Published: 26th July 2019
Why this Kerala college succumbed to right-wing pressure and withdrew its magazine
Mar Athanasius College's Magazine spoke about a lot of contemporary issues in Kerala and India. But, it was withdrawn on July 24
Upon flipping the pages of 'Aana Keramala, Aadu Keramala, Aayiram Kaanthaari Poothirangi', the annual magazine of Mar Athanasius College, Kothamangalam, one gets a glimpse of what happened in Kerala and around the world in 2018. Most Keralites would remember the year as quite an eventful one.
In May, the state successfully fought an epidermic like Nipah. A couple of months later, the state witnessed the worst floods of the year. Yet, it survived. A month from then, the Supreme Court ruled, favouring the entry of women in Sabarimala, creating a lot of hue and cry, especially among the Hindutva outfit members of the state. However, notwithstanding the resistance, two women managed to enter the shrine on January 2, 2019. At the same time, the number of hate crimes, mob lynchings and incidents of cow vigilantism shot up in India. And on the bright side, section 377 was decriminalised. The magazine talks about it all, in forms of stories, poems and opinion pieces — just like any other college magazine. Apart from these, the 198-page-long magazine talks about Madhu, an adivasi man, who was beaten to death, the Kisan March and Gauri Lankesh.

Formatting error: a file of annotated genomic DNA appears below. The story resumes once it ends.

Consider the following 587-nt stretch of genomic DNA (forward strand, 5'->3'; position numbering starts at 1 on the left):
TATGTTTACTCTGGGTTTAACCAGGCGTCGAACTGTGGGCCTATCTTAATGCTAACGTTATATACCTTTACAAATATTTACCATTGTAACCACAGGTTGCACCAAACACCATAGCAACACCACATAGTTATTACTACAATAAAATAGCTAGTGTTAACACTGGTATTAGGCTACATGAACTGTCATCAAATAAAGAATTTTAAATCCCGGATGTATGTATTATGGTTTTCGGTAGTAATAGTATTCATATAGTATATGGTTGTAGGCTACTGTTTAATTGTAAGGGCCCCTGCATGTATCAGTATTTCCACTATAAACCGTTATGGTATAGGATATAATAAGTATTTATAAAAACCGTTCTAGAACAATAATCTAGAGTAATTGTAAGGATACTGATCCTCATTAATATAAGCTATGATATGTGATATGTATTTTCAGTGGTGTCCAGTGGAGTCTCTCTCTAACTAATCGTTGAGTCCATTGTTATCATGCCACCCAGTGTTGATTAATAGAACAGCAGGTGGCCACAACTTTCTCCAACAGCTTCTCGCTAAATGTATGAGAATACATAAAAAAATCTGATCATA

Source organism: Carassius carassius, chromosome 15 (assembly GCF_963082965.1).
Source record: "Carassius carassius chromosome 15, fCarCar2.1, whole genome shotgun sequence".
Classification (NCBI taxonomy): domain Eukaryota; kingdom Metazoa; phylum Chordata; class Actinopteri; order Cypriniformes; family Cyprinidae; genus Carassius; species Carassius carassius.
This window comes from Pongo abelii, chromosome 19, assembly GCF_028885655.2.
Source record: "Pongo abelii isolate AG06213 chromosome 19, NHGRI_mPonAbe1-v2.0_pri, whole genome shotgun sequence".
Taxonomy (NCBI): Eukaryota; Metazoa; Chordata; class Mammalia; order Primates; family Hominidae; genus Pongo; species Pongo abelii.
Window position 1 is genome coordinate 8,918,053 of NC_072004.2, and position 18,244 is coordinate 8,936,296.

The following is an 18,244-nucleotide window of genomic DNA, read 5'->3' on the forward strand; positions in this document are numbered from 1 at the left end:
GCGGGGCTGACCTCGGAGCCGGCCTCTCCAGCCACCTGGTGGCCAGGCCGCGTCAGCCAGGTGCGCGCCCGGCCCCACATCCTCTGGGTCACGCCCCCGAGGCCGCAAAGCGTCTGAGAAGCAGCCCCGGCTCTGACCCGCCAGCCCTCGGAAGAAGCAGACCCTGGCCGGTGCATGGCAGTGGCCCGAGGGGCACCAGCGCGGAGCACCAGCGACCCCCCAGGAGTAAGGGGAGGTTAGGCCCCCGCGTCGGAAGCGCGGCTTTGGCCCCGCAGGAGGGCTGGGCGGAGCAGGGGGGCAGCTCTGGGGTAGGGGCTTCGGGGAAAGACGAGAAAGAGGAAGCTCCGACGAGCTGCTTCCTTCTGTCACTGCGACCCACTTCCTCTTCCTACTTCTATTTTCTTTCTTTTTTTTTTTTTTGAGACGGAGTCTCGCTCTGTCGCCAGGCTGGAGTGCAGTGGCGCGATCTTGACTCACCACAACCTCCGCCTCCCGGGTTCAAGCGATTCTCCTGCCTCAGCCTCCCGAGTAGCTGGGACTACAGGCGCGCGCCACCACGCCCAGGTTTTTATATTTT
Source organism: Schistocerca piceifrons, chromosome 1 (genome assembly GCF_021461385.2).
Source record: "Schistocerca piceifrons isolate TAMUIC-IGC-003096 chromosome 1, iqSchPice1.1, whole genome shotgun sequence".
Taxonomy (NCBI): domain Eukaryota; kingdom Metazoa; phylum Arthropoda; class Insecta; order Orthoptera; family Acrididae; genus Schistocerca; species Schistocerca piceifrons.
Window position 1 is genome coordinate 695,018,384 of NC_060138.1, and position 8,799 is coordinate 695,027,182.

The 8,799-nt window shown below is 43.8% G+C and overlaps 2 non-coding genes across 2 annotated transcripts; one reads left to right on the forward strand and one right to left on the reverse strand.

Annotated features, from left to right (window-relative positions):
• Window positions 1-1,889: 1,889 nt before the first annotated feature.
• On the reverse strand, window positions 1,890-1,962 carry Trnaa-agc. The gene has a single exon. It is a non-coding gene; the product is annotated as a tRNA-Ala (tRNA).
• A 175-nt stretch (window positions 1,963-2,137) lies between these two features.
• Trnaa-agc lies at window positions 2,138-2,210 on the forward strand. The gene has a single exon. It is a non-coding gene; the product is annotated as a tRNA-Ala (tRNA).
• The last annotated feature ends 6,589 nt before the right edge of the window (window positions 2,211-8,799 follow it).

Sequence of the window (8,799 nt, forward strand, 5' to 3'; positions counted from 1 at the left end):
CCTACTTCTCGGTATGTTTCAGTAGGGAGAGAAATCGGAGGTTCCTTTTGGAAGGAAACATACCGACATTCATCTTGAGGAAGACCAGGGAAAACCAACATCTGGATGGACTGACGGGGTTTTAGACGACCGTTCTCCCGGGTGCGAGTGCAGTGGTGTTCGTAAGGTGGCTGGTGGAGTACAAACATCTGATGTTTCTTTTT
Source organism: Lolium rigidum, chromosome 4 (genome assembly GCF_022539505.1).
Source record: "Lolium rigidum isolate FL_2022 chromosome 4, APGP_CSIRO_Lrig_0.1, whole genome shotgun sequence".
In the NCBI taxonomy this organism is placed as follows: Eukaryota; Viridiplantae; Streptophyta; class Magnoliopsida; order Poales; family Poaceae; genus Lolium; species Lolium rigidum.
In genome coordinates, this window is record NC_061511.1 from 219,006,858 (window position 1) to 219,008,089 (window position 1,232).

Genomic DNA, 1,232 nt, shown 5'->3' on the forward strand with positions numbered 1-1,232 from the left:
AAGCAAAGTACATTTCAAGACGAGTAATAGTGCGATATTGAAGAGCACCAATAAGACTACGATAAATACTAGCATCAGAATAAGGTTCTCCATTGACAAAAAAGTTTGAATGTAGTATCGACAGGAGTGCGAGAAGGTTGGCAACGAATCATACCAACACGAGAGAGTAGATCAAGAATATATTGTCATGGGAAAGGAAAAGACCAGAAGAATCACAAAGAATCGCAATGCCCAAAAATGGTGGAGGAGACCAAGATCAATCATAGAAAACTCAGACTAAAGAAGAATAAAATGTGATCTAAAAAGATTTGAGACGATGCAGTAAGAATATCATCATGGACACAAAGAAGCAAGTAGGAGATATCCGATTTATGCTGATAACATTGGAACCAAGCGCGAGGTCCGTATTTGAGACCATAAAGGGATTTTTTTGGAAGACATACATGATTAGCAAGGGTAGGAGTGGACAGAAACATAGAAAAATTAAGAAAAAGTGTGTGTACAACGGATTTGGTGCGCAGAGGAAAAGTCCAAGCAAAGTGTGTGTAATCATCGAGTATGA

But two days back, the magazine that was released on April 12, ran into a lot of trouble. It began with outrage from the right-leaning Hindu Aikyavedi and ended with the college management withdrawing the magazine on July 24. In a crude and outrageous Facebook post, the organisation's president KP Sasikala accused the college management and magazine editor of selectively targeting Hindus.
"Anyone will find the magazine outrageous. We're not just raising our voices because we're Hindus, but the magazine is Anti-Hindu. Why does it talk at lengths about Bindu and Kanakadurga and not about Sister Anupama who protested against Bishop Franko?" asks Sasikala. But why be furious about the magazine, three months after its release, we sought. She says, "I got it only 2 days back. Somebody sent it to me via WhatsApp. I can only react when I get it."
At the same time, filmmaker Archana Padmini, who released the Magazine finds the controversy disgusting and irrelevant. "I condemn this incident and I'm in solidarity with the editorial board who brought out this brilliant and beautiful magazine. I'm privileged to be part of it," she says. Archana was also interviewed by the students for an article in the magazine. "There is no point in arguing here. They (The right-wingers) are making noise and trying to promote communalism. They're very toxic," she adds.